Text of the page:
"Matters of fact?"
When most defenders of choice regarding abortion support controls on guns?

"the ostensible slyness of the question is very culturally dependent "

No sht. But this is our culture. I'd like to think the author of the post was not so naive, but there's no telling.

"Those who are anti-abortion (logically) call for its complete prohibition because they regard the act as the equivalent of murder."

Most abortion opponents would allow it in case of rape or incest. "Abortion is murder" for them therefore is code for something else. Abortion is irresponsible, morally lazy, individualistic etc. But those arguments don't cut much these days, so it's left to stronger language.


 

Wow, this is an incredibly specious analogy on so many levels.


 

Gerard is offering the classical conservative proposition that the government may abuse the law to punish those who do not adhere to the moral beliefs of the political majority. Because the exercise of this proposition is always arbitrary, the distinction between laws outlawing abortion, firearms and drugs is subject to argument.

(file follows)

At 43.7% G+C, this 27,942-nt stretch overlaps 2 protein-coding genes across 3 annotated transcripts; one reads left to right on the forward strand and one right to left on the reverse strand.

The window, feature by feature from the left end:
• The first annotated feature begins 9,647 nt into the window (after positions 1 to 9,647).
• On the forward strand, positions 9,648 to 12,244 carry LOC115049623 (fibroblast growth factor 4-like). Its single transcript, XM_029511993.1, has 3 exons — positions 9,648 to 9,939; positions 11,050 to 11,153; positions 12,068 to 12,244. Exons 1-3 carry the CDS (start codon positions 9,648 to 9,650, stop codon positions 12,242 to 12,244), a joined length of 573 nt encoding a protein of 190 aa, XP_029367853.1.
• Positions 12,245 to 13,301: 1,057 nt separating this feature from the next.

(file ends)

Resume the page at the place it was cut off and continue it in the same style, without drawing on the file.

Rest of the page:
If instead we use the libertarian proposition that the only proper laws are those which prohibit people from causing substantive harm to one another, but not to themselves, then the distinctions become clear - outlawing abortion is proper if you believe that the unborn child is a human being, while the firearm and drug prohibitions are not.
 

If instead we use the libertarian proposition that the only proper laws are those which prohibit people from causing substantive harm to one another, but not to themselves, then the distinctions become clear - outlawing abortion is proper if you believe that the unborn child is a human being, while the firearm and drug prohibitions are not.
# posted by Bart DePalma : 10:04 AM


Because people never use firearms to harm other people?
 

BB,
People don't kill people, guns kill people.
 

bb: Because people never use firearms to harm other people?

Laws outlawing homicide and assault are perfectly proper.


 

Laws outlawing homicide and assault are perfectly proper.


# posted by Bart DePalma : 8:58 AM


Does this mean we have to repeal all drunk driving and speeding laws? You would starve to death.